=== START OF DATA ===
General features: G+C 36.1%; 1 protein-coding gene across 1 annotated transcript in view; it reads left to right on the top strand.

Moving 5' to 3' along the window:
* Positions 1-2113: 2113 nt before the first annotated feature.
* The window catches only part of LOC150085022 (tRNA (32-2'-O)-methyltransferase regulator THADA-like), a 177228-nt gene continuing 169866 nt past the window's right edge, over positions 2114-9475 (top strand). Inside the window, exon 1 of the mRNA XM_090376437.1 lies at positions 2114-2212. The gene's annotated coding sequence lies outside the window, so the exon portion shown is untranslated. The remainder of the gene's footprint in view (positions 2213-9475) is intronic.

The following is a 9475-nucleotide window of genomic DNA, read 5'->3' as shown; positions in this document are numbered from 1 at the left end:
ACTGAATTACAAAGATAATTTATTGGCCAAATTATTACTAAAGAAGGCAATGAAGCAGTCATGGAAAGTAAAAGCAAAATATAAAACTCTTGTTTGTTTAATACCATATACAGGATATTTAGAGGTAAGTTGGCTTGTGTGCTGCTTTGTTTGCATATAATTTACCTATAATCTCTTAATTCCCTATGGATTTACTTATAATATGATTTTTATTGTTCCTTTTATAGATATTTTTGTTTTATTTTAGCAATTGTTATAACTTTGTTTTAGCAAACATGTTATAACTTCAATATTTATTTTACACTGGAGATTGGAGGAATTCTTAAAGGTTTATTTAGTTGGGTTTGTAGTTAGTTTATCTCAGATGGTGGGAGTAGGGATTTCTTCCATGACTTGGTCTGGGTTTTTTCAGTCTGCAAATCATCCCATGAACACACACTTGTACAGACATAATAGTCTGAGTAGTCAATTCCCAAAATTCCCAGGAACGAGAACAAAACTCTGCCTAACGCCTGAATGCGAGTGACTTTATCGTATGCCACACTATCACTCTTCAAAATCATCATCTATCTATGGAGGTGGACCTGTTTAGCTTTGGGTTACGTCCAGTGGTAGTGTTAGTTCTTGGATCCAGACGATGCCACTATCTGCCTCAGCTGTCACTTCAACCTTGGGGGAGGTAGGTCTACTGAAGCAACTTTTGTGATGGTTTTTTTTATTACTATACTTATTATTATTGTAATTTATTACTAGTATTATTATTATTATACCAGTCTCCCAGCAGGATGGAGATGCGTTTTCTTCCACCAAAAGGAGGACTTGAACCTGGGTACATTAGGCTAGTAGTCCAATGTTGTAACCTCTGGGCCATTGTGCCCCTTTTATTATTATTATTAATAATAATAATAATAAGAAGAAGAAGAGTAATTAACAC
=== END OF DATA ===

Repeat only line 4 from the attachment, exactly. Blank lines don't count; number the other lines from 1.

* The window catches only part of LOC150085022 (tRNA (32-2'-O)-methyltransferase regulator THADA-like), a 177228-nt gene continuing 169866 nt past the window's right edge, over positions 2114-9475 (top strand). Inside the window, exon 1 of the mRNA XM_090376437.1 lies at positions 2114-2212. The gene's annotated coding sequence lies outside the window, so the exon portion shown is untranslated. The remainder of the gene's footprint in view (positions 2213-9475) is intronic.